5 Worst Foreign Policy Moments of GOP New Hampshire Debate

By Juan Cole | (Informed Comment) | – –

The New Hampshire GOP debate’s most charged moments were probably more domestic, as with Chris Christie putting Marco Rubio in his place as not having actually done anything and as overly reliant on his single script. But inevitably with this gang, war, torture and sundry mayhem did make an appearance. Here are the five most cringeworthy moments:

1. Virtually the only good thing anyone knows about the sleazy Ted Cruz is that he came out against torture. Last night he took it all back. Muir asked him if waterboarding is torture (it is):

“CRUZ: Well, under the definition of torture, no, it’s not. Under the law, torture is excruciating pain that is equivalent to losing organs and systems, so under the definition of torture, it is not. It is enhanced interrogation, it is vigorous interrogation, but it does not meet the generally recognized definition of torture.

MUIR: If elected president, would you bring it back?

CRUZ: I would not bring it back in any sort of widespread use. And indeed, I joined with Senator McCain in legislation that would prohibit line officers from employing it because I think bad things happen when enhanced interrogation is employed at lower levels.

But when it comes to keeping this country safe, the commander in chief has inherent constitutional authority to keep this country safe. And so, if it were necessary to, say, prevent a city from facing an imminent terrorist attack, you can rest assured that as commander in chief, I would use whatever enhanced interrogation methods we could to keep this country safe.”

But the European Court of Human Rights has found that Bush-era ‘enhanced interrogation techniques’ such as waterboarding are indeed torture. Moreover, the US Senate found that it hadn’t even worked.

2. Then Muir turned to the one person on stage who is worse than Cruz. Another even worse cringeworthy exchange took place:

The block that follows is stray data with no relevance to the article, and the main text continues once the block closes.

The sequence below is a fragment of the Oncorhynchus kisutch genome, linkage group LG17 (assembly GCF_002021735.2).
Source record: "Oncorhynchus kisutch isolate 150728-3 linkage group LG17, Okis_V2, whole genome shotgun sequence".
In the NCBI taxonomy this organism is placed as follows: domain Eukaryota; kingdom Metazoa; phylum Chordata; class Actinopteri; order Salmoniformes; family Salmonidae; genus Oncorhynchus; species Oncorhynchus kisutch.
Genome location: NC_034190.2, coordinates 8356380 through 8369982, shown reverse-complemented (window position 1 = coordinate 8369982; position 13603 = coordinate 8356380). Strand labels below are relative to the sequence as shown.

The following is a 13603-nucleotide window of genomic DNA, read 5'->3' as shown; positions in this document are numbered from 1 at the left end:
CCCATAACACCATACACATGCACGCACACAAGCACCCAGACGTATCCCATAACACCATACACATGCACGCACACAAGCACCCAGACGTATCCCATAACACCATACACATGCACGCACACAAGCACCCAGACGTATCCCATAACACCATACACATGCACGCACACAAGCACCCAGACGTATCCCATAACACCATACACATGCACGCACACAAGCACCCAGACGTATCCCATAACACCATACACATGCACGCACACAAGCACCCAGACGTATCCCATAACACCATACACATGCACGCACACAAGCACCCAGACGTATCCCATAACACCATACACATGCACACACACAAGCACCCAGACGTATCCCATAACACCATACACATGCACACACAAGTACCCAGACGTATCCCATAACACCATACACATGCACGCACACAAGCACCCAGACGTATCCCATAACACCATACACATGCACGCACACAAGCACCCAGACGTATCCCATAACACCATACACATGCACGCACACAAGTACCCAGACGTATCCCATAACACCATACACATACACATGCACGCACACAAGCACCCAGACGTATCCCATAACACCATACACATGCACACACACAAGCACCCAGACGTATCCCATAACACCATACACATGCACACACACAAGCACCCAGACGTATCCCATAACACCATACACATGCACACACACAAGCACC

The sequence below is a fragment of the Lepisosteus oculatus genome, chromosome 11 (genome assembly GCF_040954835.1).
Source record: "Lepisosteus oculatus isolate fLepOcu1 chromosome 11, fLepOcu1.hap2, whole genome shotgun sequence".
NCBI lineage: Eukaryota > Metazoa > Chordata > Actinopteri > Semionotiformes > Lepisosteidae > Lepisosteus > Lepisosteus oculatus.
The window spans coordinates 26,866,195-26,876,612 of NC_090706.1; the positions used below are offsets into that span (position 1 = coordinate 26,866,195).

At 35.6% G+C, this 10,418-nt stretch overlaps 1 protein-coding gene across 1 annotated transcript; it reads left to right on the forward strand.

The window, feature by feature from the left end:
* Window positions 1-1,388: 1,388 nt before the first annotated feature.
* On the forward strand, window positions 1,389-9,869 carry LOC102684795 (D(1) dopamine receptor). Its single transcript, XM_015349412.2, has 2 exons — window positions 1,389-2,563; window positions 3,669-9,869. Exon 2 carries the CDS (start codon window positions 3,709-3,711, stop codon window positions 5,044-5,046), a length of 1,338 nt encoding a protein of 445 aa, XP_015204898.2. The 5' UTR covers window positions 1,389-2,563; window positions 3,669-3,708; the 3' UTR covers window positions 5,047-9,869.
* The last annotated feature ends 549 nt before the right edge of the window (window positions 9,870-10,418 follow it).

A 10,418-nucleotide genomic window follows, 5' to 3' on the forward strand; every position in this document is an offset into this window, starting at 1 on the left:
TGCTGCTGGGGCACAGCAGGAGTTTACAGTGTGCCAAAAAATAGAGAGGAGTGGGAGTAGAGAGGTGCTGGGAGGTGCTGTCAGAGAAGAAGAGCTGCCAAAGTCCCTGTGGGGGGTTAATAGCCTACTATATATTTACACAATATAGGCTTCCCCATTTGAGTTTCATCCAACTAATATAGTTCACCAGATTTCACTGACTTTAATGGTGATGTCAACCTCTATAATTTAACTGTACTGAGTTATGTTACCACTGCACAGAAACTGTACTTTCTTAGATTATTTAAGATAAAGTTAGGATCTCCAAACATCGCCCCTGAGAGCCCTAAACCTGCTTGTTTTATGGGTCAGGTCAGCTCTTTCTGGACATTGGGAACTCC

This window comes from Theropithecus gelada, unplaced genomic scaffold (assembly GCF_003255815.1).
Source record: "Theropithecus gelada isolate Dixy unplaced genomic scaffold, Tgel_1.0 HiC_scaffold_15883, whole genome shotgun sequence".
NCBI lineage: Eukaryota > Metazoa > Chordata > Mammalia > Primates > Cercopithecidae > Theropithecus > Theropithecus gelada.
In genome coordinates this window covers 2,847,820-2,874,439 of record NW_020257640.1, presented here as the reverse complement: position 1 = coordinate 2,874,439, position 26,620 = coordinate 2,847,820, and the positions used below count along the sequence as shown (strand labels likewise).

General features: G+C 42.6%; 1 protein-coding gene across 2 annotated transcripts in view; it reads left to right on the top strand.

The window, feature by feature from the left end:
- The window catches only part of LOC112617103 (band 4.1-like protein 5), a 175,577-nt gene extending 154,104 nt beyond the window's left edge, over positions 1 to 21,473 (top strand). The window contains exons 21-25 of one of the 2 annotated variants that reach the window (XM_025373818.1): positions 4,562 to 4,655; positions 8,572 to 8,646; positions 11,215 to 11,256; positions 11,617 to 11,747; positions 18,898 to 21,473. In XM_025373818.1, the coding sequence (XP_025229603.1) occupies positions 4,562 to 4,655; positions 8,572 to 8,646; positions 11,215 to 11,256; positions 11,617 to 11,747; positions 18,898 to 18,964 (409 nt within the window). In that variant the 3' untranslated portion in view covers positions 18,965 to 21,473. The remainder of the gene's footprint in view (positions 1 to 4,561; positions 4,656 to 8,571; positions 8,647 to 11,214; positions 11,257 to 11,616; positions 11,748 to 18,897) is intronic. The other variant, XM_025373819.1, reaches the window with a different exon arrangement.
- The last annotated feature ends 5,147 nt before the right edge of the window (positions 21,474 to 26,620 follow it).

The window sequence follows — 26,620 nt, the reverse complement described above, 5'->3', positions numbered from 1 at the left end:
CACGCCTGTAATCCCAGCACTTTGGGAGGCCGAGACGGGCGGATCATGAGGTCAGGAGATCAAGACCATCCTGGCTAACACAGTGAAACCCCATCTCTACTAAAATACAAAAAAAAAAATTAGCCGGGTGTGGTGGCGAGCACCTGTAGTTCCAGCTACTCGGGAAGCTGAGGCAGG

MUIR: Senator Cruz, thank you. Mr. Trump, you said not only does it work, but that you’d bring it back.

TRUMP: Well, I’ll tell you what. In the Middle East, we have people chopping the heads off Christians, we have people chopping the heads off many other people. We have things that we have never seen before — as a group, we have never seen before, what’s happening right now.

The medieval times — I mean, we studied medieval times — not since medieval times have people seen what’s going on. I would bring back waterboarding and I’d bring back a hell of a lot worse than waterboarding.

First of all, that some fringe group somewhere behaves barbarically does not require us to behave barbarically. In fact, the American advantage over the fascist mass parties of the 1930s and 1940s is precisely that for the most part we refused to become fascists to fight fascism. How could you defeat Daesh (ISIS, ISIL) in the eyes of the world if you are just as bad?

Second, what Trump is promising is to commit crimes . Promising to commit crimes against people even in the absence of practical action can be the basis for an arrest and for punishment. The Allies executed a Nazi newspaper owner who spread around horrible anti-Jewish propaganda. But that was all that he had done. Trump is in his league.

3. Then Ted Cruz was asked about his widely panned argument for carpet-bombing Iraq and Syria, which would kill perhaps tens of thousands of innocents.

“As you know, in the first Persian Gulf War, it was 1,100 air attacks a day. Obama is launching between 15 and 30. Now, when I say saturation carpet bombing, that is not indiscriminate.

That is targeted at oil facilities. It’s targeted at the oil tankers. It’s targeted at command and control locations. It’s targeted at infrastructure. It’s targeted at communications. It’s targeted at bombing all of the roads and bridges going in and out of Raqqa. It’s using overwhelming air power.”

Carpet bombing does not, of course, actually refer to precision bombing. And in the Gulf War the US for the first time used a significant amount of “smart” weaponry, so that wasn’t carpet bombing. Cruz just wants to impress his Republican audience with his bloodthirstiness and willingness to deploy massive force against enemies. But the officer corps has over-ruled him on his terminology and his plan, so he had no choice but simply to lie and mischaracterize his own argument so as to foil the critiques.

4. Then Rubio was asked about fighting Daesh (ISIS, ISIL). The fact is that Barack Obama is doing pretty much everything against it he can practically do, and all the plans put forward by his critics are basically just iterations of his plan. Rubio said,

“RUBIO: Well, first, we need to understand who they are. ISIS is not just a jihadist group, they’re an apocalyptic group. They want to trigger a showdown in a city named … [Dabiq] between the west and themselves which they believe will trigger the arrival of their messianic figure.